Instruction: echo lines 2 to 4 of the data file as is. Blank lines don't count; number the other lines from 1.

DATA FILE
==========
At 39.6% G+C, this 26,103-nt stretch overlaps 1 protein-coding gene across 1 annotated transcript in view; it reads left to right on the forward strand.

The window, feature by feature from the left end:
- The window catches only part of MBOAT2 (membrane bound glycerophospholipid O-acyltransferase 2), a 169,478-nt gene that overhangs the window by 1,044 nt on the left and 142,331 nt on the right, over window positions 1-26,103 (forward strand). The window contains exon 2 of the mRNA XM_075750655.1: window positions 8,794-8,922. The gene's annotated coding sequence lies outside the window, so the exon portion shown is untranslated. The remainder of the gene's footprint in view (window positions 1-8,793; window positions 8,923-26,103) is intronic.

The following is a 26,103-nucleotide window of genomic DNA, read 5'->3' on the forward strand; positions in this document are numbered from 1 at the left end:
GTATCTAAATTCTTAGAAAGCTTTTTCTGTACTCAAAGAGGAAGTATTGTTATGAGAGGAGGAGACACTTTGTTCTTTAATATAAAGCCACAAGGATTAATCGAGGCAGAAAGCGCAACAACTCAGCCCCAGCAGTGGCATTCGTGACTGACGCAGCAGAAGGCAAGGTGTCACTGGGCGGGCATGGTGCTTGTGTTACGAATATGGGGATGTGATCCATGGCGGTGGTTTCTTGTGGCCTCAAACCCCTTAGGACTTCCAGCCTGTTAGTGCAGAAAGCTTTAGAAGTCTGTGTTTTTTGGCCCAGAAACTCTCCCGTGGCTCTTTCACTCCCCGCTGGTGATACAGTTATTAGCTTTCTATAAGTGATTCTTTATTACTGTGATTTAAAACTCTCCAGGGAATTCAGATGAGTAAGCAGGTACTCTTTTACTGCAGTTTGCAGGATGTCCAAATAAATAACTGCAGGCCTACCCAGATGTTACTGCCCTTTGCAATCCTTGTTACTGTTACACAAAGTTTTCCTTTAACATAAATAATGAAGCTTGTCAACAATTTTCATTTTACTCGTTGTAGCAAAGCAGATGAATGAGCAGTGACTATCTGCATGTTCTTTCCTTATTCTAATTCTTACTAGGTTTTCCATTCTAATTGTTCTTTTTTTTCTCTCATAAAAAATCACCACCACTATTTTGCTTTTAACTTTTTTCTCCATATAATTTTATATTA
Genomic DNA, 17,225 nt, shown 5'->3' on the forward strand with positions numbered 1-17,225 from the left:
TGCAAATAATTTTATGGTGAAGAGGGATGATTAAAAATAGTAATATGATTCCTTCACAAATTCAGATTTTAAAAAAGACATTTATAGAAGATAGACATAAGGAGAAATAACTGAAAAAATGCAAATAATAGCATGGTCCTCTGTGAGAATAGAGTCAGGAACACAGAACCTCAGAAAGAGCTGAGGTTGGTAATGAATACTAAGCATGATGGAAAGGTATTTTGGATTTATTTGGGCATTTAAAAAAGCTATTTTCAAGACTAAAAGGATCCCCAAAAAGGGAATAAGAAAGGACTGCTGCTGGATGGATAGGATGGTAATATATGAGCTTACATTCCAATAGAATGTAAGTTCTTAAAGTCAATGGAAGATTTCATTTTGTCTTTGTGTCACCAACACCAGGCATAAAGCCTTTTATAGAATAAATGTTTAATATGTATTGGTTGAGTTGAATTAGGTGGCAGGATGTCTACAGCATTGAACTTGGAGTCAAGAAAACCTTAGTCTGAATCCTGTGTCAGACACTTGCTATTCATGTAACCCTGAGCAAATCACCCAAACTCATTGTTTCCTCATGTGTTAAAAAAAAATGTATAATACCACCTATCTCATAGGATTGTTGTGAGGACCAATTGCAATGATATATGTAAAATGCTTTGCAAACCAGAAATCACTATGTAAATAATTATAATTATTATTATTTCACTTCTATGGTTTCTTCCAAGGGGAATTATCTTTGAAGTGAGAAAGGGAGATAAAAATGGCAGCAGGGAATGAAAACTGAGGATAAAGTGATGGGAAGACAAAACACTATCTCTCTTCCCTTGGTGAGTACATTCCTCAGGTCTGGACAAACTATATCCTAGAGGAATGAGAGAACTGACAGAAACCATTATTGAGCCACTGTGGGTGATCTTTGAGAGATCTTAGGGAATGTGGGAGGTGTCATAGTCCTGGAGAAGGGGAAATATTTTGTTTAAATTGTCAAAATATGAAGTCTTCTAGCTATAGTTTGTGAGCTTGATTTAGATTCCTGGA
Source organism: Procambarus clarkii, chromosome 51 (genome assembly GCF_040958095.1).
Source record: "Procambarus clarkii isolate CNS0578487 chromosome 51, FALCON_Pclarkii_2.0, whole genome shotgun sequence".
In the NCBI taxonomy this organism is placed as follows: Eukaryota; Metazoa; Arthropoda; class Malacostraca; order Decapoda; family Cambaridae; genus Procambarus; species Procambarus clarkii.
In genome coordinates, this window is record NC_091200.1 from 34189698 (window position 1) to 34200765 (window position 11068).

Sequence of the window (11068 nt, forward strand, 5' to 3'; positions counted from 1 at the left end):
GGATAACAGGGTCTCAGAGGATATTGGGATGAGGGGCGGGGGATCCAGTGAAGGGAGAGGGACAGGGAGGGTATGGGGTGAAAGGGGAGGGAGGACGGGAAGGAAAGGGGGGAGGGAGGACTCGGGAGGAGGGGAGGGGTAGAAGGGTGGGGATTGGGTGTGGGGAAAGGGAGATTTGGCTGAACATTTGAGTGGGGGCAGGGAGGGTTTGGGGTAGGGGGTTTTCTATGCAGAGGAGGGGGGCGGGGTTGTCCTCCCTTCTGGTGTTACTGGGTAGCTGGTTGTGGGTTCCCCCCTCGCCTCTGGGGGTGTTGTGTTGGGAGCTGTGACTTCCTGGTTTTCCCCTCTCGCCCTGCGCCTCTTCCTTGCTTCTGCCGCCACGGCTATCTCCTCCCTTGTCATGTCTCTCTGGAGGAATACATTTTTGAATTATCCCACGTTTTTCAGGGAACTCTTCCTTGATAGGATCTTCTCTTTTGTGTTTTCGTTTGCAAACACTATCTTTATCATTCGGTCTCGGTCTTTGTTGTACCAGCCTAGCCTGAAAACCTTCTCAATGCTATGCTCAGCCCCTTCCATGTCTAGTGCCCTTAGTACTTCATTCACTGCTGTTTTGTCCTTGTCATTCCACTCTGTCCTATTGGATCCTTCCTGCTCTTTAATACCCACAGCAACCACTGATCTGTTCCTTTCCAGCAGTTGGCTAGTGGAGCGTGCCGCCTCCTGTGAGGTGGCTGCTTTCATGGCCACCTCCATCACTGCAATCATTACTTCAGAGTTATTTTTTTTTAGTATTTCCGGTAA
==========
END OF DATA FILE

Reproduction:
The window, feature by feature from the left end:
- The window catches only part of MBOAT2 (membrane bound glycerophospholipid O-acyltransferase 2), a 169,478-nt gene that overhangs the window by 1,044 nt on the left and 142,331 nt on the right, over window positions 1-26,103 (forward strand). The window contains exon 2 of the mRNA XM_075750655.1: window positions 8,794-8,922. The gene's annotated coding sequence lies outside the window, so the exon portion shown is untranslated. The remainder of the gene's footprint in view (window positions 1-8,793; window positions 8,923-26,103) is intronic.

The following is a 26,103-nucleotide window of genomic DNA, read 5'->3' on the forward strand; positions in this document are numbered from 1 at the left end: